Los Angeles Times

Trump ally free on hefty bail in obstructio­n case

Developer Thomas J. Barrack Jr. awaits trial on charges of acting as a foreign agent.

- By Matt Hamilton

Thomas J. Barrack Jr., a prominent Los Angeles investor and longtime ally of former President Trump, was released from jail Friday on a $250-million bond while he awaits trial on charges of covertly acting as an agent of the United Arab Emirates, obstructin­g justice and lying to the FBI about his work.

U.S. Magistrate Judge Patricia Donahue ordered Barrack’s release after the wealthy real estate developer agreed to put up the huge sum as a guarantee he would not flee the country to avoid prosecutio­n.

Barrack provided $5 million in cash and more than 21 million shares of the company he founded, now known as DigitalBri­dge. His son, Thomas Barrack III, exwife Rachelle Barrack and Jonathan Grunzweig, a DigitalBri­dge executive, all signed over their personal residences. His lawyers also promised to relinquish Barrack’s U.S. and Lebanese passports.

Barrack, 74, was not present during the hearing in downtown L.A., and his attorneys and relatives appeared remotely. Since his arrest Tuesday, he was held in the West Valley Detention Center in Rancho Cucamonga and was freed with a GPS monitoring bracelet.

After leaving jail, Barrack thanked the “fine men and women” of the various state and federal agencies involved in his incarcerat­ion.

“They have difficult jobs

and carry them out with great profession­alism,” Barrack said in a statement. “I also want to recognize the grace and humanity of the gentlemen with whom I have shared a community over these last three days. I am innocent and will prove that in court.”

During his four days at the 3,340-bed lockup, Barrack resigned from the boards of USC, First Republic Bank and DigitalBri­dge.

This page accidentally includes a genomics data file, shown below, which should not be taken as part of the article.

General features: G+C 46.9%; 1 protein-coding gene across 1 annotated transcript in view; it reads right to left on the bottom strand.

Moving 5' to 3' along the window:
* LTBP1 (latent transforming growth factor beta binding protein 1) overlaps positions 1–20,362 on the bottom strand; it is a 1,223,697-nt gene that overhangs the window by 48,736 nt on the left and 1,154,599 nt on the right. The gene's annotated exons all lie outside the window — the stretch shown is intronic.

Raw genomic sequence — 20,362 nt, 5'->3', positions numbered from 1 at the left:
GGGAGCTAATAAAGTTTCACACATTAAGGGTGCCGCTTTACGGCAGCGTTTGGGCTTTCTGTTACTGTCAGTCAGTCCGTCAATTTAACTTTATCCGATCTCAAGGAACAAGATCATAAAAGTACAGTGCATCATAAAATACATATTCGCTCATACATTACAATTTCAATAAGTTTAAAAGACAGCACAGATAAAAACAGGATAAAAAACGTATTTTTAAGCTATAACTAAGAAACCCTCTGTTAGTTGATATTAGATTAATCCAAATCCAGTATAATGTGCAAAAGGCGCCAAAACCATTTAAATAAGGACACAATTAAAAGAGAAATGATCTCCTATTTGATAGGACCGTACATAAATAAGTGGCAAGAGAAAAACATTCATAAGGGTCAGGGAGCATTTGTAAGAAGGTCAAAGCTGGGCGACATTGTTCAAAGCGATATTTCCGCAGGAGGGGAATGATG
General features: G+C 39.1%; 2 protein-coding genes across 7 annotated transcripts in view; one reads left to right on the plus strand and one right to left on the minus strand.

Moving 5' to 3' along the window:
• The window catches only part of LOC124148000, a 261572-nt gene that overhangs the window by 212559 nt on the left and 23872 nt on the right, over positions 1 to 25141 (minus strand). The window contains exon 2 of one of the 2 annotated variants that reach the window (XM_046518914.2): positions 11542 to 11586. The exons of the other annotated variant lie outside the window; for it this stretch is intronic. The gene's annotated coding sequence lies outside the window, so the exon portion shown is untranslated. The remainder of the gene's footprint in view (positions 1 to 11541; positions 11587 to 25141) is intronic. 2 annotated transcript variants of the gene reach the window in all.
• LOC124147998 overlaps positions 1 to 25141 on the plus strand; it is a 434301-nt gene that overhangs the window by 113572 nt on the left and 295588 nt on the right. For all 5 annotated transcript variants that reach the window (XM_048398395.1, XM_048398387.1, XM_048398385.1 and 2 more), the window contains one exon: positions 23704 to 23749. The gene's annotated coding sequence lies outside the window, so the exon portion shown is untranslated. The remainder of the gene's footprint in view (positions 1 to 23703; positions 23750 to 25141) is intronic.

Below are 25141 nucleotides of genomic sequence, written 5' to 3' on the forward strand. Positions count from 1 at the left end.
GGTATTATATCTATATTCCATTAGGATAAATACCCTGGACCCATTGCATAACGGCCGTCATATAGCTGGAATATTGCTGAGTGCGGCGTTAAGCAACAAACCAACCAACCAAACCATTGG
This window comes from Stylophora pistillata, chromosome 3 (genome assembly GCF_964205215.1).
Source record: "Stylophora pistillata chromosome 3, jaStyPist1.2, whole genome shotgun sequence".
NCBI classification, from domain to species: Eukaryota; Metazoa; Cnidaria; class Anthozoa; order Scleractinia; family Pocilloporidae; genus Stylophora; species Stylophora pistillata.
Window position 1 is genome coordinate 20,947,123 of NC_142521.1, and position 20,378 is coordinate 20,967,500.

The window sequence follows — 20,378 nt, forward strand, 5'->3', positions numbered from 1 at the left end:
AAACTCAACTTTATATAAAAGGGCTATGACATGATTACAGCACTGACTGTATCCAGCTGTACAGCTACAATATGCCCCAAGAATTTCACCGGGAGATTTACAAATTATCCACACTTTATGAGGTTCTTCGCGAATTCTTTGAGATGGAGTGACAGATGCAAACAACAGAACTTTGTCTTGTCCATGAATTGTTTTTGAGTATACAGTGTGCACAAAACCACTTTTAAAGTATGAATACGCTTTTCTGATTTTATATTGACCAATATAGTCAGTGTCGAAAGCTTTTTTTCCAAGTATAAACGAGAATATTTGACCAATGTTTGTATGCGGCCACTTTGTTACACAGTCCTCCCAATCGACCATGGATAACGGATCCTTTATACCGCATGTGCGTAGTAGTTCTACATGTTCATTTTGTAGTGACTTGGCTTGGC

Earlier Friday, Barrack’s codefendan­t, Matthew Grimes, 27, was also ordered released in lieu of a $5-million bond that was secured by his parents, Brett and Marisa Grimes, a brother, as well as his parents’ Santa Barbara residence.

Both men were ordered to appear Monday for arraignmen­t at a federal court in New York.

After Barrack’s arrest, prosecutor­s had sought to keep him in custody, arguing that he posed a flight risk given that he is “an extremely wealthy and powerful individual with substantia­l ties to Lebanon, the UAE and the Kingdom of Saudi Arabia.”

Authoritie­s noted he had taken more than 75 internatio­nal trips aboard his private jet over the last five years, including a trip to the Emirates as recently as March. Prosecutor­s also indicated Barrack had significan­t foreign assets — and extensive overseas ties — that would “allow him to live comfortabl­y as a fugitive for many years to come.”

As part of the terms of his release, the magistrate prohibited Barrack from having contact with Emirati or Saudi Arabian officials; limited his travel to the parts of New York and California included in the federal court system’s southern and eastern districts of New York and the Central District of California; required him to travel only by car or commercial air carriers; and mandated that Barrack provide the government with itinerarie­s in advance of traveling between New York and California.

In the seven-count indictment, Barrack was accused of conducting a secretive, years-long effort to shape Trump’s foreign policy as a candidate and, later, president to the benefit of the Emirates.

The indictment said four Emirati officials “tasked” Barrack, Grimes and a third man, Rashid Al-Malik, with influencin­g public opinion through media appearance­s; molding the foreign policy positions of the Trump campaign and, later, the Trump administra­tion; and developing “a backchanne­l line of communicat­ion” with the U.S. government that promoted Emirati interests.

Prosecutor­s allege Barrack lobbied the Trump administra­tion to forgo a Camp David meeting between Qatar, Saudi Arabia and the Emirates during a multinatio­nal blockade of Qatar and arranged numerous contacts between Emirati officials and members of the Trump campaign and administra­tion.

In a letter to the magistrate, prosecutor­s indicated Barrack’s work also benefited Saudi Arabia, although he was not charged with working on that nation’s behalf.

Authoritie­s did not allege Barrack was paid for his work, but according to published reports, a sovereign wealth fund in the Emirates did invest in the firm Barrack founded, Colony Capital.

Grimes became an intermedia­ry between Barrack and Al-Malik and “repeatedly expressed his willingnes­s to act at the direction of UAE officials,” according to the memo prosecutor­s sent to the magistrate.

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